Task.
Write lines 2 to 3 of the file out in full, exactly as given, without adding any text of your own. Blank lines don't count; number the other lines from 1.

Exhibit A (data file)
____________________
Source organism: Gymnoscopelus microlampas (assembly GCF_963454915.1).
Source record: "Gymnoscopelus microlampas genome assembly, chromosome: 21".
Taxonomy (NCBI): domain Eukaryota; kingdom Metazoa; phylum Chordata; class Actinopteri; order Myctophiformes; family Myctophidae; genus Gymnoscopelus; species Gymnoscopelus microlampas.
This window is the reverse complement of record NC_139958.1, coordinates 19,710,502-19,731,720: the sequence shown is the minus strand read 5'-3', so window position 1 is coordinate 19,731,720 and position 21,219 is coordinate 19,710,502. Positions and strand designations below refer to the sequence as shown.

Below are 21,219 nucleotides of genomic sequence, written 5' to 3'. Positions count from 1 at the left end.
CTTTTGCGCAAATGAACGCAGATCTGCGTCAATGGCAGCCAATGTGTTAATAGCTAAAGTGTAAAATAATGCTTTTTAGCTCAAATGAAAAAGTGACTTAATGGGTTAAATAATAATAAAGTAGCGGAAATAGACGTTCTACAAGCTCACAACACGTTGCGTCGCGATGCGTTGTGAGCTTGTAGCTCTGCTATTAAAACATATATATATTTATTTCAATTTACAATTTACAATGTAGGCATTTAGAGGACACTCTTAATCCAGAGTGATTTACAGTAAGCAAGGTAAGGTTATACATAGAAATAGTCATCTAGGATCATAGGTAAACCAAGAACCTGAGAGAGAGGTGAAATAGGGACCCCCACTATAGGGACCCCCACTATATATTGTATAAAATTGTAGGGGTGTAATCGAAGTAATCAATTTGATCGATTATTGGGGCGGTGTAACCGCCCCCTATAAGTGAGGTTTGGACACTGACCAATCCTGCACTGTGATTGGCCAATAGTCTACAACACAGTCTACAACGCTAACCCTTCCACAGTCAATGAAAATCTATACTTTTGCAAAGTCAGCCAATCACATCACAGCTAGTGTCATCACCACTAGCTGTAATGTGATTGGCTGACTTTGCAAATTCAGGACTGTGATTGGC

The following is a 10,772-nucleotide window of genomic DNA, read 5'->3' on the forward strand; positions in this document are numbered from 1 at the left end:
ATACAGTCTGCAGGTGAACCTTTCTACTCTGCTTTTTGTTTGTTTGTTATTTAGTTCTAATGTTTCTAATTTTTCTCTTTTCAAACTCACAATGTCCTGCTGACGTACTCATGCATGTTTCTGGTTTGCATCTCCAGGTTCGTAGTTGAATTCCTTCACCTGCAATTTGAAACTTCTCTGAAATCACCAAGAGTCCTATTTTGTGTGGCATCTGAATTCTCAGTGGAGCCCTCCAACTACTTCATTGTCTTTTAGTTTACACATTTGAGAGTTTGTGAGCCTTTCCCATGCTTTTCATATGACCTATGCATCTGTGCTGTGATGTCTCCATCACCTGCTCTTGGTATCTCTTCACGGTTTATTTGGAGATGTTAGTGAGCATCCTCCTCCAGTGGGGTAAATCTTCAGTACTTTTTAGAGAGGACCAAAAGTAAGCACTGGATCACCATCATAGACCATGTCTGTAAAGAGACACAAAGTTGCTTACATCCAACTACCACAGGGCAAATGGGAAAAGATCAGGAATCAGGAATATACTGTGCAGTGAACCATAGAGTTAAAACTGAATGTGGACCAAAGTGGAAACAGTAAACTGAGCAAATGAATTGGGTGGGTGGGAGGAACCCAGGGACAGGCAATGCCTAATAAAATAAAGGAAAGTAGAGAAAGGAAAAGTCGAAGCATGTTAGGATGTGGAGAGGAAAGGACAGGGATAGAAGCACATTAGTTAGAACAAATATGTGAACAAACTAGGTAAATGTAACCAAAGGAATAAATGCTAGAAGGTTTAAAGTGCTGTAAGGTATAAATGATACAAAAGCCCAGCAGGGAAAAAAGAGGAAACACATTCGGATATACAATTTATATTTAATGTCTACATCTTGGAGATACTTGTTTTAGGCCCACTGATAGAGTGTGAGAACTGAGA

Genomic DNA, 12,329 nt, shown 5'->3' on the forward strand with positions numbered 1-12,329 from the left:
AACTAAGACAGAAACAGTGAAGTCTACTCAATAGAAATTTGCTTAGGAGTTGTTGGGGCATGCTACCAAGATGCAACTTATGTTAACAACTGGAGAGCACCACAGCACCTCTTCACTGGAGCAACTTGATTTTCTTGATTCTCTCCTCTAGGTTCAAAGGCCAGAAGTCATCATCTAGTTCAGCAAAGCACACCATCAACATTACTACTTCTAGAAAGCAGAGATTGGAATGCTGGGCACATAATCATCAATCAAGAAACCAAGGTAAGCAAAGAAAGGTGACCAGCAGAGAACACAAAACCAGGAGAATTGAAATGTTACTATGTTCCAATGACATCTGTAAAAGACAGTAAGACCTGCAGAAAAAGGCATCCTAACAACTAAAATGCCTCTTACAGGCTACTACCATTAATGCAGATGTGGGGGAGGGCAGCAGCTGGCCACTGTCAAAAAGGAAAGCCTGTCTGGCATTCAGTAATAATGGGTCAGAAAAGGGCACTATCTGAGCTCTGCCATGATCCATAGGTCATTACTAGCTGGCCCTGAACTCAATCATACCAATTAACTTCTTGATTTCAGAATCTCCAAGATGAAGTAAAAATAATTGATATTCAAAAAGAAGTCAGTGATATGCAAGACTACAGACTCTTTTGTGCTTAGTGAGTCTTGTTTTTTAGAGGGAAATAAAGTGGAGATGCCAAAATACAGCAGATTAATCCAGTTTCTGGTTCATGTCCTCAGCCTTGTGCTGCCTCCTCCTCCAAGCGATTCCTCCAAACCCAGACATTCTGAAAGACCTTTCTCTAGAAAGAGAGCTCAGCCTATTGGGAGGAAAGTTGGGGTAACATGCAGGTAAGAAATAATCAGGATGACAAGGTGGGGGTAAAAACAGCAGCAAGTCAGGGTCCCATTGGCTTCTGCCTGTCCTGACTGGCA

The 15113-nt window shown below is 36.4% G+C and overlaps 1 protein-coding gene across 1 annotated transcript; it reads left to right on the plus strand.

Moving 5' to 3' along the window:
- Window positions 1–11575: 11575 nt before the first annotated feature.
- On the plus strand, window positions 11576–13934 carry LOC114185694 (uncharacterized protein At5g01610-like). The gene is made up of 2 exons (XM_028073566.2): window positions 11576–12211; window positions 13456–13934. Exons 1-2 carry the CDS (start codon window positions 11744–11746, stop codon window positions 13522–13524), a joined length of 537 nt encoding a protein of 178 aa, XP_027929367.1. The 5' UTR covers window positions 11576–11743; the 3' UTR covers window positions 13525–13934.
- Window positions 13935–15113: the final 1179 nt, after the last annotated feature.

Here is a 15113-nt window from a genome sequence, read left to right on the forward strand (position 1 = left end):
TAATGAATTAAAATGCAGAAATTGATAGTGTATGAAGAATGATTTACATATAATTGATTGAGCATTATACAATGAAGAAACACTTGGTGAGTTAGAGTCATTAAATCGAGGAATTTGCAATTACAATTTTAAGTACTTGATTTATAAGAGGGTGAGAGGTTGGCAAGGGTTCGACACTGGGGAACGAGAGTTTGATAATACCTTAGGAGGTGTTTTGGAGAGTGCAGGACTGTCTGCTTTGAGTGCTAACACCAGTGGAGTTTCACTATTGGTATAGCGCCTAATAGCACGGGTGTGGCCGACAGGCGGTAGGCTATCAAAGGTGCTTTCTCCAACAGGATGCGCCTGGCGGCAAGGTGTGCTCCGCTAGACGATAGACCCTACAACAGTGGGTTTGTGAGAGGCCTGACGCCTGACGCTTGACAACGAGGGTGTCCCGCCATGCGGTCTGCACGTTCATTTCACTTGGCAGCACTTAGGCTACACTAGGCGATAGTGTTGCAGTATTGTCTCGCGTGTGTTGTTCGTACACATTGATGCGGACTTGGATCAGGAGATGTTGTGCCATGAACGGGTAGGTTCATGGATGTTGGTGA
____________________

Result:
Source record: "Gymnoscopelus microlampas genome assembly, chromosome: 21".
Taxonomy (NCBI): domain Eukaryota; kingdom Metazoa; phylum Chordata; class Actinopteri; order Myctophiformes; family Myctophidae; genus Gymnoscopelus; species Gymnoscopelus microlampas.